I faced some initial challenges with the language and the way of
life. When I invited some Aussie friends to tea, I served them some of
the best Darjeeling that I had brought from home. But after several
cups they seemed to stay on with heightened levels of  curiosity and
impatience.After a while one of them enquired quite abruptly when the
"tea" was going to be served.Looking at the expression on my face, the
one among them who was somewhat better travelled realized my “
mistake”. "Tea" in Australia is dinner! A phone-call to the nearby
Chinese take-away saved the day.

I learnt the hard way the perils of joining in a large "shout" with
Australians in a pub. When you go drinking with your "mates" on a
Friday evening you are expected to buy a "shout" i.e. order a beer for
every one of your friends.The bigger the group the larger the shout.
If you have joined a shout of ten, you may end up guzzling ten drinks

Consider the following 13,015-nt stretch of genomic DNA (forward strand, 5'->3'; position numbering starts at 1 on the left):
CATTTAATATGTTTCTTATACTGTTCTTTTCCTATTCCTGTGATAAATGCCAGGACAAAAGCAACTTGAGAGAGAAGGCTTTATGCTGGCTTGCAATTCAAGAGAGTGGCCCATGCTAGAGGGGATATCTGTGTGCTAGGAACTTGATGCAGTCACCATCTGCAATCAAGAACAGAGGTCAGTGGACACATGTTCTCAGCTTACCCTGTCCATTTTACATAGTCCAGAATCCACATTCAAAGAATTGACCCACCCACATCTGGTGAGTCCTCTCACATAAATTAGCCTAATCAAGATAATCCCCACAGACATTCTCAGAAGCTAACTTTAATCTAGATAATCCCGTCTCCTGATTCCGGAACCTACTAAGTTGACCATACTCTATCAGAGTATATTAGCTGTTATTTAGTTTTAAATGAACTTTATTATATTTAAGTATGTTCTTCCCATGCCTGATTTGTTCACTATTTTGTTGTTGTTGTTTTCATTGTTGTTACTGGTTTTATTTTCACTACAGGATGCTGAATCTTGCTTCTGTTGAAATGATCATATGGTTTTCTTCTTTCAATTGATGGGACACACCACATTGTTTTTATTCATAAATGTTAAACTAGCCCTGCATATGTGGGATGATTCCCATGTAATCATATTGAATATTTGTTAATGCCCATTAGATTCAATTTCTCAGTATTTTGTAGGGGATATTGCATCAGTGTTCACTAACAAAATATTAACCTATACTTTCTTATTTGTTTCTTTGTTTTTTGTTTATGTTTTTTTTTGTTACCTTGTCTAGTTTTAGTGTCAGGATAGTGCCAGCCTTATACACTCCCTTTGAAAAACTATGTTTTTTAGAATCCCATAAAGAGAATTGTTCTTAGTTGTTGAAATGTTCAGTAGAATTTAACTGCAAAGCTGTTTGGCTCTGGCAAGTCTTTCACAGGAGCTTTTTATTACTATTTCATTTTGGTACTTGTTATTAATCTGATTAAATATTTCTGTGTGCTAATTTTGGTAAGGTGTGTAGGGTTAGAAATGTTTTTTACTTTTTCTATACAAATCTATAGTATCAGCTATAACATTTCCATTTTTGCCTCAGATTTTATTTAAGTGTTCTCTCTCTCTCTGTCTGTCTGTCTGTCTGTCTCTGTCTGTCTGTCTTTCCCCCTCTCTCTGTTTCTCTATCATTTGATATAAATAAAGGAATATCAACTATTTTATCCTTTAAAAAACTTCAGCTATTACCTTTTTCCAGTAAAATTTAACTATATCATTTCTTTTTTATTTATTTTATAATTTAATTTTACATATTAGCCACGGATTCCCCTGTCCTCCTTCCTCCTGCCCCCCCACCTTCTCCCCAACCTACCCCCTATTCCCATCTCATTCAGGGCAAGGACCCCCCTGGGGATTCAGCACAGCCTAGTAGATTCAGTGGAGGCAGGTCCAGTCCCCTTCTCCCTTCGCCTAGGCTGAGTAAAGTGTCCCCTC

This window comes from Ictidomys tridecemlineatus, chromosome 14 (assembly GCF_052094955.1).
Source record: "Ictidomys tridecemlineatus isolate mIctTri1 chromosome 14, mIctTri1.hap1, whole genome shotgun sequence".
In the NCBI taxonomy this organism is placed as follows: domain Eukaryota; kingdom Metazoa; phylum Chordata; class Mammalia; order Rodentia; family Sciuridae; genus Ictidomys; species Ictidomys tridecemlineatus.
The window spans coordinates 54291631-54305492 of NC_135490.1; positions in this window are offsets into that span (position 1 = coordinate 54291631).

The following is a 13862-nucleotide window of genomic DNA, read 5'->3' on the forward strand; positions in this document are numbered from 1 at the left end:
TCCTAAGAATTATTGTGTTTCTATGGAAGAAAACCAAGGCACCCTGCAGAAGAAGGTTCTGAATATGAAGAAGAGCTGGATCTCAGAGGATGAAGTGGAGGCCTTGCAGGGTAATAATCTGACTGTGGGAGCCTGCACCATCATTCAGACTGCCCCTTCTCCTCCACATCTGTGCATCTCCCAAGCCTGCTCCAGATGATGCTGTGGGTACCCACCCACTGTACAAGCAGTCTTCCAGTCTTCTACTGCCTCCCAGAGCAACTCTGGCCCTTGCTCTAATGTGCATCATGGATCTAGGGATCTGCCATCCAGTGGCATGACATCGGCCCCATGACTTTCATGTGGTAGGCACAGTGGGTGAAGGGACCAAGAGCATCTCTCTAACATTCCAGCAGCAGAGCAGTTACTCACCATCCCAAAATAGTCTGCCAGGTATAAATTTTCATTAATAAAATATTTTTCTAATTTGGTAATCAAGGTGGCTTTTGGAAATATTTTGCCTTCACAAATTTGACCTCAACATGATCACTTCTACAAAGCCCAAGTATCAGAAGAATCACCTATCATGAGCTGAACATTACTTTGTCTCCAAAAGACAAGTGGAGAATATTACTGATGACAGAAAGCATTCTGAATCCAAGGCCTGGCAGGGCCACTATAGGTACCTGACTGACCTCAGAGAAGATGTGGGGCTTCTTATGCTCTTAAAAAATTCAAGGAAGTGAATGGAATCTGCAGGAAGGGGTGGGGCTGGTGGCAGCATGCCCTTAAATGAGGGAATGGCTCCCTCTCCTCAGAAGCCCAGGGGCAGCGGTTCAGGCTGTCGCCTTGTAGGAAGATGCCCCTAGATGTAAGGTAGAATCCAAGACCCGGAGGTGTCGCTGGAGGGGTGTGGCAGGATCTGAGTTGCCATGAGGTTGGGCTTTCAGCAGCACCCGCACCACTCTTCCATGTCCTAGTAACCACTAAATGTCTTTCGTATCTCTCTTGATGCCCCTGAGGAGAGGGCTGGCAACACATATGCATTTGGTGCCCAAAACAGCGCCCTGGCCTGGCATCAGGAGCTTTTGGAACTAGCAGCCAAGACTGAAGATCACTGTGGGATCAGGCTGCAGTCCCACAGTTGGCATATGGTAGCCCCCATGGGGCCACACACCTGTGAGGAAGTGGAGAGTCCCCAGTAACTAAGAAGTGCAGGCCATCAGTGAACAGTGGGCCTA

in one evening until you manage to escape. Joining a smaller shout is
advisable because it is kinder to the wallet and gentler to the liver.

To really prove that you are a "true mate" you have to demonstrate
that you are as good as the locals in several things -for instance
eating a hot Australian meat pie while walking and talking in a busy
street. I spoiled three shirts before I could master the art with
patient and intensive off-the-stage coaching from a kind
colleague of mine.

I was shocked to read in the mainstream daily "The Australian"  that
"through the widely publicised assaults, murders and arson attacks on
Indians and Indian houses of worship, Melbourne has become the
racist-violence capital of Australia."

I have the deepest of respect for Prime Minister Kevin  Rudd . I was
particularly moved by his emotional and courageous Speech delivered on
February 13, 2008  before the Australian Parliament. He had moved a
historical resolution to apologize to Australia's Indigenous people
often called "the Aboriginals" . He called the racist mistreatment a
blemished chapter in the nation's history. These were his very words,
"For the pain, suffering and hurt of these Stolen Generations, their
descendants and for their families left behind, we say sorry.Let’s
grasp this opportunity to craft a new future for this great land:
Australia. I commend the motion to the House." Few politicians have